Were the Days in Genesis 1 Twenty-Four Hour Time Periods?

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Whether the six days of Genesis are solar days or are longer periods of time is a debate with a long history.

Whether the six days of Genesis are solar days as we know them or longer periods of time is a debate with a long history.

Many scientists point to fossils and geological data as proof that the earth is millions of years old, so one of the views held is the age-day theory, which attempts to harmonize the Genesis account with current scientific theory, by holding that the six days were long ages of time, rather than literal days of twenty-four hours.

The arguments used to support the idea that the days were ages of perhaps millions of years are based on the fossil and geological evidence, which are assumed to be accurate as interpreted by evolutionary scientists, and on interpretations of the Genesis account itself.

The supporters of this view, which date back to the earliest Christian era, point out that a twenty-four-hour-day meaning is impossible because the sun isn’t recorded as created until the fourth day, so solar days couldn’t exist the first three days.

This view also holds that since God is still resting from creation, the seventh day is not a solar day, which means that the others likewise cannot be. Also, the Hebrew word for day, “yom,” is used elsewhere in the Bible to indicate longer periods of time than twenty-four hours, such as in Psalms 90:4 and II Peter 3:8; also Zechariah 12–14.

Those who oppose the age-day view point out that the Genesis account doesn’t need to be harmonized with science, but that science needs to be harmonized with the Scriptures. The geological and fossil evidence do not conclusively prove an earth age of millions of years, and can in large part be explained by the apparent age theory.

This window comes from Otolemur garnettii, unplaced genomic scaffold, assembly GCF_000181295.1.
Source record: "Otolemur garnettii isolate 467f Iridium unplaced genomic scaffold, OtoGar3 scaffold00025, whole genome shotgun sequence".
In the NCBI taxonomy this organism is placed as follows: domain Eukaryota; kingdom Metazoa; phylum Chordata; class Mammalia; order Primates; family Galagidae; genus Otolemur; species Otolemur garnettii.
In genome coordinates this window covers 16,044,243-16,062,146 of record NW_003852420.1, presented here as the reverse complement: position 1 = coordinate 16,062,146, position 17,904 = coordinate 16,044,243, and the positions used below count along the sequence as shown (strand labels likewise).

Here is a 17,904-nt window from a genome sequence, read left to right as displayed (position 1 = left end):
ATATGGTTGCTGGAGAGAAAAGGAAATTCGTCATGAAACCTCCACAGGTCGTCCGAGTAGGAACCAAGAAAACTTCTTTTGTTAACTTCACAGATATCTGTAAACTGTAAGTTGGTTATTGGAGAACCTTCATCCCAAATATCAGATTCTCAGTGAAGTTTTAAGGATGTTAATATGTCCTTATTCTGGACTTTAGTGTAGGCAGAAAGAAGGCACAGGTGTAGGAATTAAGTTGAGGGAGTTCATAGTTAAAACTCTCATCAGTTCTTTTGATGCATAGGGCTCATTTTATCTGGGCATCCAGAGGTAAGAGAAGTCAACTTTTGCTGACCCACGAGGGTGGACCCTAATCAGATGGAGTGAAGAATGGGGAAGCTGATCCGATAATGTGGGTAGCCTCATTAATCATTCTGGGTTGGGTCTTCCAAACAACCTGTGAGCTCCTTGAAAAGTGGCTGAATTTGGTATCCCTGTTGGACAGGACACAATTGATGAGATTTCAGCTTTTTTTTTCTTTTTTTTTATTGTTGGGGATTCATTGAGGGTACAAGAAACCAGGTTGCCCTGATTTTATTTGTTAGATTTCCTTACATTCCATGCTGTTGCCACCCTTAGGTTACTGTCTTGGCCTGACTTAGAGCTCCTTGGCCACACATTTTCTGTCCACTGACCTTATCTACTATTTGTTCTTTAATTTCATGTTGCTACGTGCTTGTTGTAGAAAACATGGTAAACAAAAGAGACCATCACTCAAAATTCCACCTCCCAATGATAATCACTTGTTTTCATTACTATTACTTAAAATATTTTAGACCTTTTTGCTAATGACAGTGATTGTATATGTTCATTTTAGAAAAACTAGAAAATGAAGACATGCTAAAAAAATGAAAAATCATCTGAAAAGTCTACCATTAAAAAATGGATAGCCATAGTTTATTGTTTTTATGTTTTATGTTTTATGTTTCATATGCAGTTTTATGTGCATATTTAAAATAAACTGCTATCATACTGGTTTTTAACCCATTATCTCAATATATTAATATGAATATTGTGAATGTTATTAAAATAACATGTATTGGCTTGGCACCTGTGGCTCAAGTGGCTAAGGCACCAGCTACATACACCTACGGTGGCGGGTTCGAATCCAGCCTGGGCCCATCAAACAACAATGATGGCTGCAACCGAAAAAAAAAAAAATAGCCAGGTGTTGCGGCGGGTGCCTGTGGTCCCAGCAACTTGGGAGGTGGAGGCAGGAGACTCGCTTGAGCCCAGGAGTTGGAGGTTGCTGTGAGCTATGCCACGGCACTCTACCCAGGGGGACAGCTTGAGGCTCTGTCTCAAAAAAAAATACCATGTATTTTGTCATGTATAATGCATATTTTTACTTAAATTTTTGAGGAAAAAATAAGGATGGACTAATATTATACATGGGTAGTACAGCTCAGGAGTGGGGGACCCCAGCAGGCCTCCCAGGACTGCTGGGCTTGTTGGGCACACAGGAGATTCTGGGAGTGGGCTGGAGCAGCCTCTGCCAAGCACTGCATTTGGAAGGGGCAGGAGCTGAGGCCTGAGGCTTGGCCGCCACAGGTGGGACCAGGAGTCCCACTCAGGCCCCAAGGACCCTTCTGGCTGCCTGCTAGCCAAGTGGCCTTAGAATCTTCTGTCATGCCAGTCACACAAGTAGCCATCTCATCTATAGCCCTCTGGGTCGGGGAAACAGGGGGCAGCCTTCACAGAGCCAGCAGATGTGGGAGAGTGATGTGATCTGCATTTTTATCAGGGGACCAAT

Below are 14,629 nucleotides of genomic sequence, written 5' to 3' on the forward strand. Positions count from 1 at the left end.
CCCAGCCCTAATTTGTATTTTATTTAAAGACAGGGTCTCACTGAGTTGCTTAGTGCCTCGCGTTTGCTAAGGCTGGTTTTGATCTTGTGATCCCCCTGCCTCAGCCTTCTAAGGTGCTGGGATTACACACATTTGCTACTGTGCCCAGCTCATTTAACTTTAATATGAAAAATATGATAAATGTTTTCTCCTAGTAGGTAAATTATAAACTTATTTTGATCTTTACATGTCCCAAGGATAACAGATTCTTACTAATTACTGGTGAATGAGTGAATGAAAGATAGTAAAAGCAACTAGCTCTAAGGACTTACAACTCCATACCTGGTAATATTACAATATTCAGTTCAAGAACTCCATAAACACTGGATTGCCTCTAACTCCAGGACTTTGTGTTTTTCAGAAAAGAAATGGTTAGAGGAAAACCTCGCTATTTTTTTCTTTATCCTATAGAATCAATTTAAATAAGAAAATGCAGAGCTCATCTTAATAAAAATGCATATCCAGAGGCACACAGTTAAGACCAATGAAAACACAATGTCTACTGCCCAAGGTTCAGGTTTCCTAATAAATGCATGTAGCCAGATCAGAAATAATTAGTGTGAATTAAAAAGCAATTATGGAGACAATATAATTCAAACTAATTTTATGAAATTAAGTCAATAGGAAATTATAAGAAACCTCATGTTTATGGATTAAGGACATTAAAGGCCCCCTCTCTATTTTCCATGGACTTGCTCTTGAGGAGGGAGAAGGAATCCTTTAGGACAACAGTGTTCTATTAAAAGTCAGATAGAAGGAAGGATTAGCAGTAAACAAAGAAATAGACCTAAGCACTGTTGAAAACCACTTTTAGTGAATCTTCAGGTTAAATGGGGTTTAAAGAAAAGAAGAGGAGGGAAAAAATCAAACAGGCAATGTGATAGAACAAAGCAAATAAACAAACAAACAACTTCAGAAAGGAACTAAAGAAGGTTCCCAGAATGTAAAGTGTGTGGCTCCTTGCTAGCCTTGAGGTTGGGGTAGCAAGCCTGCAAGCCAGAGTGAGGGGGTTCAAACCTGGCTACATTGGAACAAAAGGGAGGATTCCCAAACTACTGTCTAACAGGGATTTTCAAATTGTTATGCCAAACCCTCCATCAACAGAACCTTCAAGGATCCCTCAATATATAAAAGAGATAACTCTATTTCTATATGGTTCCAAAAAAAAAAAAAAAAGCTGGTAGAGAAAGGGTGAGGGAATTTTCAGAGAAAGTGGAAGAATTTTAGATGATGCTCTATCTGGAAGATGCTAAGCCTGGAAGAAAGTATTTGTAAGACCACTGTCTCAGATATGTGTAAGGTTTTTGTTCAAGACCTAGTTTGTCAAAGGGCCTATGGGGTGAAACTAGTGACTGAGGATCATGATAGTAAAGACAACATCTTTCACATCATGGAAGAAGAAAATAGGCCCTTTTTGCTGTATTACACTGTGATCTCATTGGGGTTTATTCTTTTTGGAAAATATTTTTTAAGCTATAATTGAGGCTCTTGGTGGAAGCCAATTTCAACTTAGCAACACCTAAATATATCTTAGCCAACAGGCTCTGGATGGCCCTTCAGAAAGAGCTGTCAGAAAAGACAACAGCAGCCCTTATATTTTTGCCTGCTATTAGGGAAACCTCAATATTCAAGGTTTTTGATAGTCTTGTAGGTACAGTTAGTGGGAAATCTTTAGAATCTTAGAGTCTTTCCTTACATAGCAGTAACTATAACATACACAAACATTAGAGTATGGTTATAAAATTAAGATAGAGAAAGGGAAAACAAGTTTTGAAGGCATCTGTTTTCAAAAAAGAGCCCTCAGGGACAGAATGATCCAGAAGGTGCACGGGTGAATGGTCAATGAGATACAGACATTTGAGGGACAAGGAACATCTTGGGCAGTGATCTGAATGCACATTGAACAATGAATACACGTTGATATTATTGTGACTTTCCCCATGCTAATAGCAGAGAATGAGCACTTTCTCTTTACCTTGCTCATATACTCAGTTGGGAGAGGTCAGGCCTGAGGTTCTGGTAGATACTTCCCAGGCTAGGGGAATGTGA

This is the theory that God created everything at full maturity, with the appearance of having gone through the normal development stages. Examples of this would be Adam and Eve, created fully grown, and the wine Jesus created in Cana, fully fermented in an instant of time.

This would explain the earth’s appearance of millions of years of age, while in reality it was only recently created (6–20 thousand years ago). Some of the fossil evidence and geological data can also be explained by a universal flood depositing strata and fossils.

Regarding the meaning of “yom,” those who oppose the age-day theory point out that when “yom” is used with a specific number, in this case six days, it always means a twenty-four-hour day. Examples of this would be the forty days Moses was on Mt. Sinai and the three days Jonah was inside the great fish.

Additional evidence is that Exodus 20:11 refers to the six days of creation apparently as twenty-four-hour days. More than 700 times in the Old Testament, the plural of “yom” is used and always has twenty-four-hour days in view. The burden of proof is on those who argue that the word “yom” cannot be understood in its plain and natural sense.

As for the argument that the first three days could not be solar days, God could have caused things to operate on the kind of plan He later would use in the solar days, in preparation for the sun’s creation on day four.

The Genesis account clearly reports “there was evening and there was morning, one day.” Even without the sun, there was an operation like that of the solar days shortly to follow.

While it is true that God is still resting from creation, the Scripture refers to the resting of God in the past tense, not the present. The seventh day does not continue, but was a specific time in the past when He “ceased creating.”

Many who oppose the age-day theory hold to a solar day and recent creation view, along with a universal flood and apparent age theory to explain the fossil and geological evidence. As illustrated in this rebuttal to the age-day view, as well as other evidence, there is no compelling reason to abandon the solar day and recent creation view.

This is an excerpt from Answers to Tough Questions.

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